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published an article in December 2017.
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Hussein Shimelis

41 shared publications

Discipline of Crop Science, University of KwaZulu-Natal, Pietermaritzburg, South Africa

Alfred Odindo

13 shared publications

S. Z. Tesfay

9 shared publications

Horticultural Science, School of Agricultural, Earth and Environmental Sciences, University of KwaZulu-Natal, Private Bag X01, Scottsville, Pietermaritzburg 3209, South Africa

Tendai P. Chibarabada

5 shared publications

Crop Science, School of Agricultural, Earth and Environmental Sciences, College of Agriculture, Engineering and Science, University of KwaZulu-Natal, Pietermaritzburg, South Africa

Vuledzani Ndou

1 shared publications

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Publication Record
Distribution of Articles published per year 
(2009 - 2017)
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8
 
Publications See all
Article 2 Reads 0 Citations Developing a Roadmap for Improving Neglected and Underutilized Crops: A Case Study of South Africa Vimbayi G. P. Chimonyo, Tendai P. Chibarabada, Albert T. Mod... Published: 14 December 2017
Frontiers in Plant Science, doi: 10.3389/fpls.2017.02143
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Reports of neglected and underutilized crops' (NUS) potential remain mostly anecdotal with limited and often incoherent research available to support them. This has been attributed to lack of clear research goals, limited funding directed at NUS and journal apathy toward publishing work on NUS. The latter points also explain the lack of interest from emerging and established researchers. Additionally, the NUS community's inability to articulate a roadmap for NUS' promotion may have unintentionally contributed to this. The current study is a sequel to an initial study that assessed the status of NUS in South Africa. The objective of this follow-up study was then to (i) identify priority NUS, and (ii) articulate a strategy and actionable recommendations for promoting NUS in South Africa. The study identified 13 priority NUS, categorized into cereals, legumes, root, and tuber crops and leafy vegetables based on drought and heat stress tolerance and nutritional value. It is recommended that the available limited resources should be targeted on improving these priority NUS as they offer the best prospects for success. Focus should be on developing value chains for the priority NUS. This should be underpinned by science to provide evidence-based outcomes. This would assist to attract more funding for NUS research, development and innovation in South Africa. It is envisaged that through this roadmap, NUS could be transformed from the peripheries into mainstream agriculture. This study provides a template for developing a roadmap for promoting NUS that could be transposed and replicated among the 14 other southern African states.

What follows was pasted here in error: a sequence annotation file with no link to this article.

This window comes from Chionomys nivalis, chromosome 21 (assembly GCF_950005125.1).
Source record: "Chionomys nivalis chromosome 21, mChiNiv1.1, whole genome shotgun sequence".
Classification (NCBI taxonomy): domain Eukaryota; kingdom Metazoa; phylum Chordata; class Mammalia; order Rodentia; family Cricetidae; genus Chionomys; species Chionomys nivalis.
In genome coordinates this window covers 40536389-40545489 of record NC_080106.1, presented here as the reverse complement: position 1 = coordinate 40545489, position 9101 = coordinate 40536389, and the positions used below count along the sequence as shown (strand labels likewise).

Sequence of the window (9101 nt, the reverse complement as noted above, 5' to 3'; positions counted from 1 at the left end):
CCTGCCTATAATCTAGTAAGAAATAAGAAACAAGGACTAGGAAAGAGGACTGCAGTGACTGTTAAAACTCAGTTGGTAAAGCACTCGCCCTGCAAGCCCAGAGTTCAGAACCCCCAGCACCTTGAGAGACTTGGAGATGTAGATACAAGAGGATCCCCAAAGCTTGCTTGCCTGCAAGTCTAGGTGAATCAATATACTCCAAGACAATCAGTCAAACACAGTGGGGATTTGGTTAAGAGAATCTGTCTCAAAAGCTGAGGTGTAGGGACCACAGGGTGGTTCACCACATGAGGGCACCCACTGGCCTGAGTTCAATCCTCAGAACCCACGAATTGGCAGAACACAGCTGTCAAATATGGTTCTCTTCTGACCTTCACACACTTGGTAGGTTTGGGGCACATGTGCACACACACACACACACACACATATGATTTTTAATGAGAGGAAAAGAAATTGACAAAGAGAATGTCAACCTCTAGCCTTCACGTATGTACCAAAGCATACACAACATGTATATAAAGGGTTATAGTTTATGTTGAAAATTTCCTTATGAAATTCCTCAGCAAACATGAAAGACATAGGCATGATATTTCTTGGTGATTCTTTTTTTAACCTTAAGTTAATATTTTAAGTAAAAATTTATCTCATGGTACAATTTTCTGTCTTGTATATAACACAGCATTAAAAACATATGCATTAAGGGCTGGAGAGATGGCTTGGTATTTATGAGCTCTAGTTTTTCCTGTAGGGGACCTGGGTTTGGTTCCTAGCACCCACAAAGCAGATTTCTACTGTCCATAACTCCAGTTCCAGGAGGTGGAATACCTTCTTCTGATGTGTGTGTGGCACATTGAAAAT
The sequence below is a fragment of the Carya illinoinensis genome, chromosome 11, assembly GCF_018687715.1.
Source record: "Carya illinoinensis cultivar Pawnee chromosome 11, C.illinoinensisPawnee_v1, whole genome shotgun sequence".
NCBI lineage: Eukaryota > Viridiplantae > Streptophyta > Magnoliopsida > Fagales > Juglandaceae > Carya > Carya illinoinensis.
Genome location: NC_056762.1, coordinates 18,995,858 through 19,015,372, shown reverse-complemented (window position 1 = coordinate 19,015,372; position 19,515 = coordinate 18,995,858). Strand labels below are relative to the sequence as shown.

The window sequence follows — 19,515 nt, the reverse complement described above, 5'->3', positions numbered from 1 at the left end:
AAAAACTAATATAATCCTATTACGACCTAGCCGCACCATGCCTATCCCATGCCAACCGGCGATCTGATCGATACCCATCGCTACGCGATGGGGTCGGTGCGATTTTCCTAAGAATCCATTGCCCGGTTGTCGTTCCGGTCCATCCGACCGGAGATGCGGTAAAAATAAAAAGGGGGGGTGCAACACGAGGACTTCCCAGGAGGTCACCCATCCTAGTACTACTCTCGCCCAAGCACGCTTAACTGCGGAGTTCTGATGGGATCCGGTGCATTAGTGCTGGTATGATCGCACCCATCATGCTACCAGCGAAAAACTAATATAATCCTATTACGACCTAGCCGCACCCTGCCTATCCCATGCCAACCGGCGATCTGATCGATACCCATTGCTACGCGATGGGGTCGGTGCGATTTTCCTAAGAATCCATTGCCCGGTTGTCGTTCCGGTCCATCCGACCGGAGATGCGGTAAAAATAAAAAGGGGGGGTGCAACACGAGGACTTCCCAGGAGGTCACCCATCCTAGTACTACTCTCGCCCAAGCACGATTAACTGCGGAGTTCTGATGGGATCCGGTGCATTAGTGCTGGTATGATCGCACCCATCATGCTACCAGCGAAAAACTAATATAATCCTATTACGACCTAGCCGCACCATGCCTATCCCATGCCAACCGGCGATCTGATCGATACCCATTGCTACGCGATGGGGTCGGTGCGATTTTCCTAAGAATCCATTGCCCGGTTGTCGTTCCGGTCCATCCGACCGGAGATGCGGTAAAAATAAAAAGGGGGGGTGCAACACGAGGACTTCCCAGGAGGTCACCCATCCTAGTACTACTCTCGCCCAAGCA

Article 2 Reads 0 Citations Effect of soil fertility and maturity stages at harvest on maize yield under rain-fed conditions Dolapo B. Akinnuoye-Adelabu, Albert T. Modi Published: 20 September 2017
Archives of Agronomy and Soil Science, doi: 10.1080/03650340.2017.1372572
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Article 2 Reads 2 Citations Status of Underutilised Crops in South Africa: Opportunities for Developing Research Capacity Tafadzwanashe Mabhaudhi, Vimbayi G. P. Chimonyo, Albert T. M... Published: 06 September 2017
Sustainability, doi: 10.3390/su9091569